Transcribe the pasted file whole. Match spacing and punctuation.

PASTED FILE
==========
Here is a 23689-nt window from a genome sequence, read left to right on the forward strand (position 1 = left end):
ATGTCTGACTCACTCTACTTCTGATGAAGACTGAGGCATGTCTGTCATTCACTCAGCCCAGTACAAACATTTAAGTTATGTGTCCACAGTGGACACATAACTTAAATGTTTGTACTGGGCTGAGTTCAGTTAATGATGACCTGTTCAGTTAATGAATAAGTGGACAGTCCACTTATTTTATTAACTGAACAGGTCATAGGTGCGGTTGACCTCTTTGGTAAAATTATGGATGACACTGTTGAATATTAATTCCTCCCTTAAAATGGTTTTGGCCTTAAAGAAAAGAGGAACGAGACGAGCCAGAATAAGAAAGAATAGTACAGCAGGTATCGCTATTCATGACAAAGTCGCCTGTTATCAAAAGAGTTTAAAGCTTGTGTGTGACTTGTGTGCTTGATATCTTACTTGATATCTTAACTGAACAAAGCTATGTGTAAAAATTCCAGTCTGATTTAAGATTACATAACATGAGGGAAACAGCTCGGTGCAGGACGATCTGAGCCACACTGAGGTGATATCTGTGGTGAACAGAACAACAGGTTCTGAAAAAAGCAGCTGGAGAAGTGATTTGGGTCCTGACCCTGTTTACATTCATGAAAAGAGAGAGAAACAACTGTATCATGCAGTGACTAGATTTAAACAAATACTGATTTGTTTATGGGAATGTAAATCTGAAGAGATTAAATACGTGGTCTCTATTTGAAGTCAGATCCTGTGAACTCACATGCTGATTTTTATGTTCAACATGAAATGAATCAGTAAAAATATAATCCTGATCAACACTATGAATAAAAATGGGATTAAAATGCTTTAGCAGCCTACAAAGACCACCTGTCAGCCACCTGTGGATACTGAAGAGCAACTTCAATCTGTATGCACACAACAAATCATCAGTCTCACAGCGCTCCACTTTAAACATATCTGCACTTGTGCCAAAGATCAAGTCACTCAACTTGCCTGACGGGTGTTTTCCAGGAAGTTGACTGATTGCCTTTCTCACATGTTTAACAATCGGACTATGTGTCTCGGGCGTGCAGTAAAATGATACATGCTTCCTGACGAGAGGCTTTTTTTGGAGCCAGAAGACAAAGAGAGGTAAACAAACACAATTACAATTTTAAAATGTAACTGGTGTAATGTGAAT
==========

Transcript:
Here is a 23689-nt window from a genome sequence, read left to right on the forward strand (position 1 = left end):
ATGTCTGACTCACTCTACTTCTGATGAAGACTGAGGCATGTCTGTCATTCACTCAGCCCAGTACAAACATTTAAGTTATGTGTCCACAGTGGACACATAACTTAAATGTTTGTACTGGGCTGAGTTCAGTTAATGATGACCTGTTCAGTTAATGAATAAGTGGACAGTCCACTTATTTTATTAACTGAACAGGTCATAGGTGCGGTTGACCTCTTTGGTAAAATTATGGATGACACTGTTGAATATTAATTCCTCCCTTAAAATGGTTTTGGCCTTAAAGAAAAGAGGAACGAGACGAGCCAGAATAAGAAAGAATAGTACAGCAGGTATCGCTATTCATGACAAAGTCGCCTGTTATCAAAAGAGTTTAAAGCTTGTGTGTGACTTGTGTGCTTGATATCTTACTTGATATCTTAACTGAACAAAGCTATGTGTAAAAATTCCAGTCTGATTTAAGATTACATAACATGAGGGAAACAGCTCGGTGCAGGACGATCTGAGCCACACTGAGGTGATATCTGTGGTGAACAGAACAACAGGTTCTGAAAAAAGCAGCTGGAGAAGTGATTTGGGTCCTGACCCTGTTTACATTCATGAAAAGAGAGAGAAACAACTGTATCATGCAGTGACTAGATTTAAACAAATACTGATTTGTTTATGGGAATGTAAATCTGAAGAGATTAAATACGTGGTCTCTATTTGAAGTCAGATCCTGTGAACTCACATGCTGATTTTTATGTTCAACATGAAATGAATCAGTAAAAATATAATCCTGATCAACACTATGAATAAAAATGGGATTAAAATGCTTTAGCAGCCTACAAAGACCACCTGTCAGCCACCTGTGGATACTGAAGAGCAACTTCAATCTGTATGCACACAACAAATCATCAGTCTCACAGCGCTCCACTTTAAACATATCTGCACTTGTGCCAAAGATCAAGTCACTCAACTTGCCTGACGGGTGTTTTCCAGGAAGTTGACTGATTGCCTTTCTCACATGTTTAACAATCGGACTATGTGTCTCGGGCGTGCAGTAAAATGATACATGCTTCCTGACGAGAGGCTTTTTTTGGAGCCAGAAGACAAAGAGAGGTAAACAAACACAATTACAATTTTAAAATGTAACTGGTGTAATGTGAAT